VerdantTea: A marketplace for small family tea farmers, directly from their farm to your cup. This Minnesota tea shop has a unique approach to tea shopping. You don’t shop by the tea type or by the country – you shop by the farmer. The estates are listed and you virtually meet the family growing the tea. They specialize in a variety Chinese teas black, green, white, Pu-erh and herbals. Their teas have gotten some very good ratings. Verdant Tea always provides steeping instructions for both western brewing and gong fu style. They have some beautiful gaiwan teaware. International shipping.
Yunnan Sourcing: Most people shop here for the Pu-erh tea. Excellent selection of ripe and raw Pu-erh, oolongs tea, black tea and white tea. They also sell some unusual teas like purple tea and yak butter tea. Pu-erh samples are available. Their raw Pu-erh teas are produced mostly from a single village or mountain sources in small batches. All raw cakes are processed at every stage in the traditional method to ensure the best possible long-term aging outcome. Their ripe Pu-erh’s are selected based on their taste profile, fermentation degree, leaf quality and future aging potential. Ships internationally from China and the US.
MaryAnna’s Tea: I would be remiss if I didn’t mention my own site. However, my specialty is artisan brewed bottled tea from a premium blend of loose leaf teas. MaryAnna’s Tea has won several top awards at the North American Tea Championship for best bottled tea. I use the direct-brew method to naturally infuse the tea and bottle immediately afterward. This is the least processed method available to bottle tea. The more a food or beverage is processed the more nutrients are lost. The direct brew method helps preserve the natural tea flavor, nutrients, and antioxidants inherent in freshly brewed tea. All MaryAnna’s iced teas are made from 100% natural and non-GMO ingredients. Free shipping continental US only.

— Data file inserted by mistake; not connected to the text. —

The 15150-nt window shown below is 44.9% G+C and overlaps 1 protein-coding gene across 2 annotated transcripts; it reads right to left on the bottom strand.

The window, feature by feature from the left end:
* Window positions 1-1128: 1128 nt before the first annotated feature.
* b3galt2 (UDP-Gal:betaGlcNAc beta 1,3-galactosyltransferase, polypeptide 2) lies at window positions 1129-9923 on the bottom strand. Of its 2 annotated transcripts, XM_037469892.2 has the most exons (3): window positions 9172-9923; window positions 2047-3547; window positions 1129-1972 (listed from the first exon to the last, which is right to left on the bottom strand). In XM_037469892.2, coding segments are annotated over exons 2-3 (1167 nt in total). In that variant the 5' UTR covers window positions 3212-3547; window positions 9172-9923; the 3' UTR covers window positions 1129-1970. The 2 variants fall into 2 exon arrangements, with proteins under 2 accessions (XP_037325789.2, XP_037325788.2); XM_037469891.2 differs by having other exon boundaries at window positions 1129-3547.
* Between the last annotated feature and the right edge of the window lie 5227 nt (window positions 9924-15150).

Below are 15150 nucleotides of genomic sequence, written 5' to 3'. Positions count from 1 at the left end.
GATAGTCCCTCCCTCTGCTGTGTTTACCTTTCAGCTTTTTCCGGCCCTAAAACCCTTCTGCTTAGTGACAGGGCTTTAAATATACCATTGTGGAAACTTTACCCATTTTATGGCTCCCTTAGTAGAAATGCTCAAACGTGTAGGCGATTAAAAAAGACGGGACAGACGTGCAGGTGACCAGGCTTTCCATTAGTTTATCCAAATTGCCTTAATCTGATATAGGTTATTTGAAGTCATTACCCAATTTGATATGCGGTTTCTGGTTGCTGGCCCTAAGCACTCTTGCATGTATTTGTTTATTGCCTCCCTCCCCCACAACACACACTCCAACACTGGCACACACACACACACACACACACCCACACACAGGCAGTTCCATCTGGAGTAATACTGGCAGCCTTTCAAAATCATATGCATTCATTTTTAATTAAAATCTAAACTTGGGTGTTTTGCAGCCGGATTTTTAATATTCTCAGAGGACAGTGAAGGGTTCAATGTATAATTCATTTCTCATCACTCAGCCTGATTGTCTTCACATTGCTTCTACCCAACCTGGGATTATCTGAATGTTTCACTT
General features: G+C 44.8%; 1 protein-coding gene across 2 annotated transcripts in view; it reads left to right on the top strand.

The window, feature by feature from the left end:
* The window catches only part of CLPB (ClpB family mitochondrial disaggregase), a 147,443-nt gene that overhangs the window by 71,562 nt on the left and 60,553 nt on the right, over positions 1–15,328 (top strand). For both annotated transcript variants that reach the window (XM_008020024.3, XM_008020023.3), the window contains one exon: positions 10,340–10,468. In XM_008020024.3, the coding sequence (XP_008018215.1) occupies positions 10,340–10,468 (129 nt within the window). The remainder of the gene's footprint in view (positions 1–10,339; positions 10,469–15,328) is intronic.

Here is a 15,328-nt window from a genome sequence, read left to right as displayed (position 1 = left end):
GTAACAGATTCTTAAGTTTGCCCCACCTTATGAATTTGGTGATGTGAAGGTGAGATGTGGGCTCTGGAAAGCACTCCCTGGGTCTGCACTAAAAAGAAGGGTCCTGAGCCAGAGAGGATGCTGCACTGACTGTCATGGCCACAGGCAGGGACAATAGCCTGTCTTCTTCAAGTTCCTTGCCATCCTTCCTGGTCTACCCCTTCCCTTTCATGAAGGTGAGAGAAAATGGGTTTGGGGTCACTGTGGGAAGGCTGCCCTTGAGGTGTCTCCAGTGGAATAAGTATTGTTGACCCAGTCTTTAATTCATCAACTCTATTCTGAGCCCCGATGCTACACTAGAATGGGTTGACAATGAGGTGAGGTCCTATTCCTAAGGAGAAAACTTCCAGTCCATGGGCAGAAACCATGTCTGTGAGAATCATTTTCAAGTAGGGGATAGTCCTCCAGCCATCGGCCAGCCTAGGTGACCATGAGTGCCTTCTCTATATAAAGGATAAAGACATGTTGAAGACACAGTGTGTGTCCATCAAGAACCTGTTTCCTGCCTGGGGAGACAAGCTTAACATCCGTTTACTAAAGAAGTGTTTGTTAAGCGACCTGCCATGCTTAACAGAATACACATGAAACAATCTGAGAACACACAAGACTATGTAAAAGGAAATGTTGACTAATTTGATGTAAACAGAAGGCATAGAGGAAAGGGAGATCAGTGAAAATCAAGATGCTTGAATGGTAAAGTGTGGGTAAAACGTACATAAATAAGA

The Tea Lifestyle –
Recommendations for Tea Lovers
Alessi Michael Graves Kettle with Bird Whistle, Blue Handle: How cute is this? If you’re looking for something with a little more style, I absolutely love this tea kettle. It’s a beautiful design and I love the little bird as the whistle. It is a little pricier but it would definitely make a very beautiful and thoughtful gift. This kettle has a wide base design, which is what you want for a quick boil.